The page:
Showing posts with label Digital. Show all posts
Showing posts with label Digital. Show all posts

Monday, August 3

HOW TO: apps that introduce kids to coding

The need for children to be “tech-savvy” is becoming more apparent as technology continues progressing at such a rapid pace. Beyond inspiring future career paths, introducing children to coding opens the window to a new way of thinking in regards to solving problems, nurturing creativity, and completing projects.

Engaging in age-appropriate computer programming also enables children to gain confidence in embracing new technology by helping them understand how technology works and the processes involved in developing it.

The following apps offer children simple and kid-friendly opportunities to become familiar with coding.


Designed specifically for children, Scratch was created by MIT students and staff.


Introduces coding to children as young as five-years-old.


An effective tool for teaching programming.


This is a great tool to help students without coding experience gain confidence in the basics of programming, logical thinking, and problem-solving.

Daisy the Dinosaur

This provides an easy introduction to programming for younger students. 

Contributed by Doug Fleischli, Fairmont Private Schools

Image by ibtimes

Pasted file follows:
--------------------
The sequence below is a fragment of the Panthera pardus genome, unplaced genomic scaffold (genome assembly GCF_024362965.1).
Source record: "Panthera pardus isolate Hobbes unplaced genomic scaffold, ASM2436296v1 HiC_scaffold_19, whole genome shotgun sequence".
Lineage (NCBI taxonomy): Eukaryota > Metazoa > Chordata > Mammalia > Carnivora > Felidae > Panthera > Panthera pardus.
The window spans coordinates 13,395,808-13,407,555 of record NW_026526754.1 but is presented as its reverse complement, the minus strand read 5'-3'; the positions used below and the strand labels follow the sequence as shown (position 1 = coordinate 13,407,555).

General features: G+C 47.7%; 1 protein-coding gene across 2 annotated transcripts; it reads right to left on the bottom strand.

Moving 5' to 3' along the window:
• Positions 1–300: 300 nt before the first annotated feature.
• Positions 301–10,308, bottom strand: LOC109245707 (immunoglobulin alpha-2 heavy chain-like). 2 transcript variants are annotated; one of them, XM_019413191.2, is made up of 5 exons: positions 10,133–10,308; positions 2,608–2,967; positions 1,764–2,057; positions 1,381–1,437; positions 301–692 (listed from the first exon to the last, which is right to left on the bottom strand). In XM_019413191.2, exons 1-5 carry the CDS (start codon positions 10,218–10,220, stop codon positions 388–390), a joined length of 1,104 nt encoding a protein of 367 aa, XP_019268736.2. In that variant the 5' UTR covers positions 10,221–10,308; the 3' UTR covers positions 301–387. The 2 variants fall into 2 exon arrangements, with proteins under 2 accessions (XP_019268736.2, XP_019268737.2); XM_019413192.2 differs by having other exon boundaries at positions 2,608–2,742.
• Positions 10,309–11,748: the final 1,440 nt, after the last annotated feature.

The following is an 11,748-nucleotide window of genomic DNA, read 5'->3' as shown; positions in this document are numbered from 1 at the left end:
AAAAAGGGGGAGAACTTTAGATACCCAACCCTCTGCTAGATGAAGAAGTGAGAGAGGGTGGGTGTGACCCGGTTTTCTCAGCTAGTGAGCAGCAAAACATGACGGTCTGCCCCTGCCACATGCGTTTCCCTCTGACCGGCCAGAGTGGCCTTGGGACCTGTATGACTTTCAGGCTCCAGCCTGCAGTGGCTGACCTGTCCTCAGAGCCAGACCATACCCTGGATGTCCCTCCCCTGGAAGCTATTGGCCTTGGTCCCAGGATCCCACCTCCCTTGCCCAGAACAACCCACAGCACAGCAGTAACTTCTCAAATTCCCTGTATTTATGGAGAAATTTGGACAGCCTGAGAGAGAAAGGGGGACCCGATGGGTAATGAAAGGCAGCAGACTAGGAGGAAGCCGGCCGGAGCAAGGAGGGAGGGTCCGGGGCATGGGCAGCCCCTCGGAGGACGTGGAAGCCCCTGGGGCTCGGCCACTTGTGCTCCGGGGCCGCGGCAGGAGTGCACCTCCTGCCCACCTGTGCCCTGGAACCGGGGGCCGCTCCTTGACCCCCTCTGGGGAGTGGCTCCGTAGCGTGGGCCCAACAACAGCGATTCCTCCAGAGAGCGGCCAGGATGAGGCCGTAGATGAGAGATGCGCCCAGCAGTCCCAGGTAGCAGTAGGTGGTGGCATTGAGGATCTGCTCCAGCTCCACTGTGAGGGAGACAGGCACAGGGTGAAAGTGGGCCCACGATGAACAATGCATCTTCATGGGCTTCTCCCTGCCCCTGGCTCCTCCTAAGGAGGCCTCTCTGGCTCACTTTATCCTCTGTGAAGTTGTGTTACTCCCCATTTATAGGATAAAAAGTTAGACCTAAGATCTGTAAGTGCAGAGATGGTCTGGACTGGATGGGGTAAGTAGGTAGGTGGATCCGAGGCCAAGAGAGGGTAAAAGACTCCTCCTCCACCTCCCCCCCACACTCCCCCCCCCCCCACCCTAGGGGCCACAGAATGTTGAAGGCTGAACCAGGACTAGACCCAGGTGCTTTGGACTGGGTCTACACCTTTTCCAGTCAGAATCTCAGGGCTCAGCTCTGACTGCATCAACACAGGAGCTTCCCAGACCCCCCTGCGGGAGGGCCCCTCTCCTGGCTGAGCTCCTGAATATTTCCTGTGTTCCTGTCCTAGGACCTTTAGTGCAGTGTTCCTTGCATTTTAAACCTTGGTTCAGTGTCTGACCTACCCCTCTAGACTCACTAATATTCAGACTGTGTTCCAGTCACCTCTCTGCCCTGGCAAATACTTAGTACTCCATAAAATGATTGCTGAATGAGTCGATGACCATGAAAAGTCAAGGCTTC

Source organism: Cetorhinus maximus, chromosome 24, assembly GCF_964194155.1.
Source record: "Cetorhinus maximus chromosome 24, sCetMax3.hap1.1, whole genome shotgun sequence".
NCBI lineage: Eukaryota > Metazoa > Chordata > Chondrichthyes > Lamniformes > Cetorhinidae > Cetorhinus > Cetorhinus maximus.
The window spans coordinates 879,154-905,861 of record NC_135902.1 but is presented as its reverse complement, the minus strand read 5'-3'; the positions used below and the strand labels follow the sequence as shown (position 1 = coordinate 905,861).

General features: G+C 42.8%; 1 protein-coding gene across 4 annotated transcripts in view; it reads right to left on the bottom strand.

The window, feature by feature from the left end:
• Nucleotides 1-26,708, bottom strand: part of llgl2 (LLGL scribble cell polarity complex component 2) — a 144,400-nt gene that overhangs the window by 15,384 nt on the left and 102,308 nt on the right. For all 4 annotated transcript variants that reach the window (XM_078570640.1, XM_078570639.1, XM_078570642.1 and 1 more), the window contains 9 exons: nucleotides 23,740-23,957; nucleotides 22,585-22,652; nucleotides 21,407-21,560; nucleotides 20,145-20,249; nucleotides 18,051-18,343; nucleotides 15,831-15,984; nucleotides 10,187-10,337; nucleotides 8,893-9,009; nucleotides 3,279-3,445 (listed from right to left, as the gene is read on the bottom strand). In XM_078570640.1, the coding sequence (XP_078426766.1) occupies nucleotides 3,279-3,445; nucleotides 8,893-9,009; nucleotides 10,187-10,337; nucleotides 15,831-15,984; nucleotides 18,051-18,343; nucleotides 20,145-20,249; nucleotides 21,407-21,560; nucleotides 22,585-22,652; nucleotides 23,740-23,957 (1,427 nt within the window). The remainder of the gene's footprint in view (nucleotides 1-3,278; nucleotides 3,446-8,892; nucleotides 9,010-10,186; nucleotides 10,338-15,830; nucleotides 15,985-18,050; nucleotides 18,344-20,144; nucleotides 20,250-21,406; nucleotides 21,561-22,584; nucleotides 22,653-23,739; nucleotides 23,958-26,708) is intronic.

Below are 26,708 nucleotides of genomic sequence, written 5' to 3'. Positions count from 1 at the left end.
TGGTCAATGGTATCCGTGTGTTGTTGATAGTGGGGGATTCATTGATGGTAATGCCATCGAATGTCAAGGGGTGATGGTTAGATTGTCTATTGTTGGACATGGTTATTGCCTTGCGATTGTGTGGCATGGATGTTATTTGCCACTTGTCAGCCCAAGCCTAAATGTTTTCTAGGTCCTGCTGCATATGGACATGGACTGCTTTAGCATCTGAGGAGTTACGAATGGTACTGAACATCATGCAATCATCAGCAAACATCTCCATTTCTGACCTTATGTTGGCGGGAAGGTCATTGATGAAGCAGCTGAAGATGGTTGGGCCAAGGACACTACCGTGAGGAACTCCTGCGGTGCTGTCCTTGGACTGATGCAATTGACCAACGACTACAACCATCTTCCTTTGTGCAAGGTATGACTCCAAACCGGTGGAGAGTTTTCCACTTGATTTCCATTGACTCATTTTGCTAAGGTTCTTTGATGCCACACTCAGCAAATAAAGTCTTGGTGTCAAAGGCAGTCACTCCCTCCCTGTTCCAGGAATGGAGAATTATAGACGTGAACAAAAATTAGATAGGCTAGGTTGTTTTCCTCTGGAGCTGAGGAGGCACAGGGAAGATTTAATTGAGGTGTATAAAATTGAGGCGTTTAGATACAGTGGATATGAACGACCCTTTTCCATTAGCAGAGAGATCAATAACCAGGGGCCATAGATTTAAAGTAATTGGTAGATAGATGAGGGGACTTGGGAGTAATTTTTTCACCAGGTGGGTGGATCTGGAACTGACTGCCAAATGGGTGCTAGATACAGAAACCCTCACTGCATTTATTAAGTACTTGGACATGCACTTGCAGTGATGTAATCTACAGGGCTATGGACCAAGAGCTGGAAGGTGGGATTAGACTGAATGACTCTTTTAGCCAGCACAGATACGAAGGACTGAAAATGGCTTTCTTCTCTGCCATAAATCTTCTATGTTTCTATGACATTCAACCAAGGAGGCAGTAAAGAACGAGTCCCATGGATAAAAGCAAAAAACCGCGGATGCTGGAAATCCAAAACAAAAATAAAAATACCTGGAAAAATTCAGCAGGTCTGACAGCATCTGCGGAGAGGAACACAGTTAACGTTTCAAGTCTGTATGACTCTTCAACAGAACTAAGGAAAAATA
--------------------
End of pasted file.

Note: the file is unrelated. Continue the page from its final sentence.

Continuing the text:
Wednesday, May 20

A to Z: encouraging digital citizenship in your child

Young adults represent the majority of today’s digital citizens. Students are encouraged to be good digital citizens by maintaining a positive online environment when using technology. While teaching children to use good manners in the physical world is important, it is becoming more and more prudent for those manners to apply in the digital world. With the rapid advancement of technology, teaching children the importance of digital social skills and leaving behind a positive digital footprint ensures a better online world and protected reputations. 

Technology is a wonderful learning tool, but it can also lead to some unhealthy paths if a student does not know how to navigate away from the sludge of  inappropriate comments and harmful content. Closely monitoring children ensures that they’re viewing and contributing to positive content. Parents that allow their children to operate their own social media accounts should advise that virtually everything posted to the internet can never be completely removed. Posting media creates a digital footprint which allows an individual’s internet activities to be loosely followed. A good rule of thumb for students is to post only what you’d like your parents to see; anything questionable in content, harmful to others, and potentially damaging to your online reputation should be avoided.

As children engage in more social media, and inherit more digital responsibility, it’s critical that they understand that everyone can see anything posted by anyone. This means that college admissions advisors and future employers, to name a few, are privy to the digital footprints left by all applicants. Promoting oneself in a positive manner will never harm one’s chances of getting that dream job or admissions letter.   

Social media and internet browsing are a large part of American life. Helping children to be aware of their digital footprint, teaching them to respect other users, and to protect themselves while using the internet fosters a responsible citizen in both the physical and digital world.

For more ideas about raising responsible digital citizens, visit Fairmont’s Pinterest board 21st Century Learning!

Contributed by Rebecca Stokes, Fairmont Private Schools

Image by Roofing Brand